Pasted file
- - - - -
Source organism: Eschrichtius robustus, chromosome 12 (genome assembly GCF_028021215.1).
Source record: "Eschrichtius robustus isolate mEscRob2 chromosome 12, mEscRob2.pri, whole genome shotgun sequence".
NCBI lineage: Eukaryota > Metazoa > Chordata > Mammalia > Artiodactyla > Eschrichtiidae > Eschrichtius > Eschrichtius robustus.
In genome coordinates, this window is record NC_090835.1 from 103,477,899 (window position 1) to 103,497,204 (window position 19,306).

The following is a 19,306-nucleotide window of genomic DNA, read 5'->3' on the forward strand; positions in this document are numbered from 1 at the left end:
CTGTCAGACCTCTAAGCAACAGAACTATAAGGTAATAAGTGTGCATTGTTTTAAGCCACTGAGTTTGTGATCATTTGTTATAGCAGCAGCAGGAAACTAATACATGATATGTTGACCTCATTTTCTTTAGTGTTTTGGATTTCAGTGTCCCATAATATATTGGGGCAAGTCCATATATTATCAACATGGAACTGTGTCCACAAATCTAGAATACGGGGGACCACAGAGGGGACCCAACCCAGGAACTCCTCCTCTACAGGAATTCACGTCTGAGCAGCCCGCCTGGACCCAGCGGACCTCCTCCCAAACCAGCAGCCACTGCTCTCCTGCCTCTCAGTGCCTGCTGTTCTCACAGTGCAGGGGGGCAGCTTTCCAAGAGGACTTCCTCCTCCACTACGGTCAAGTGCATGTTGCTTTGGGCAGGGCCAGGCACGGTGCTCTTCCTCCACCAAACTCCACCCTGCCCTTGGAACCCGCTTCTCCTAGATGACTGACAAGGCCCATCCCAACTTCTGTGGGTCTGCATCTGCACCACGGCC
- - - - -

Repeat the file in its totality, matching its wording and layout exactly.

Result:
Source organism: Eschrichtius robustus, chromosome 12 (genome assembly GCF_028021215.1).
Source record: "Eschrichtius robustus isolate mEscRob2 chromosome 12, mEscRob2.pri, whole genome shotgun sequence".
NCBI lineage: Eukaryota > Metazoa > Chordata > Mammalia > Artiodactyla > Eschrichtiidae > Eschrichtius > Eschrichtius robustus.
In genome coordinates, this window is record NC_090835.1 from 103,477,899 (window position 1) to 103,497,204 (window position 19,306).

The following is a 19,306-nucleotide window of genomic DNA, read 5'->3' on the forward strand; positions in this document are numbered from 1 at the left end:
CTGTCAGACCTCTAAGCAACAGAACTATAAGGTAATAAGTGTGCATTGTTTTAAGCCACTGAGTTTGTGATCATTTGTTATAGCAGCAGCAGGAAACTAATACATGATATGTTGACCTCATTTTCTTTAGTGTTTTGGATTTCAGTGTCCCATAATATATTGGGGCAAGTCCATATATTATCAACATGGAACTGTGTCCACAAATCTAGAATACGGGGGACCACAGAGGGGACCCAACCCAGGAACTCCTCCTCTACAGGAATTCACGTCTGAGCAGCCCGCCTGGACCCAGCGGACCTCCTCCCAAACCAGCAGCCACTGCTCTCCTGCCTCTCAGTGCCTGCTGTTCTCACAGTGCAGGGGGGCAGCTTTCCAAGAGGACTTCCTCCTCCACTACGGTCAAGTGCATGTTGCTTTGGGCAGGGCCAGGCACGGTGCTCTTCCTCCACCAAACTCCACCCTGCCCTTGGAACCCGCTTCTCCTAGATGACTGACAAGGCCCATCCCAACTTCTGTGGGTCTGCATCTGCACCACGGCC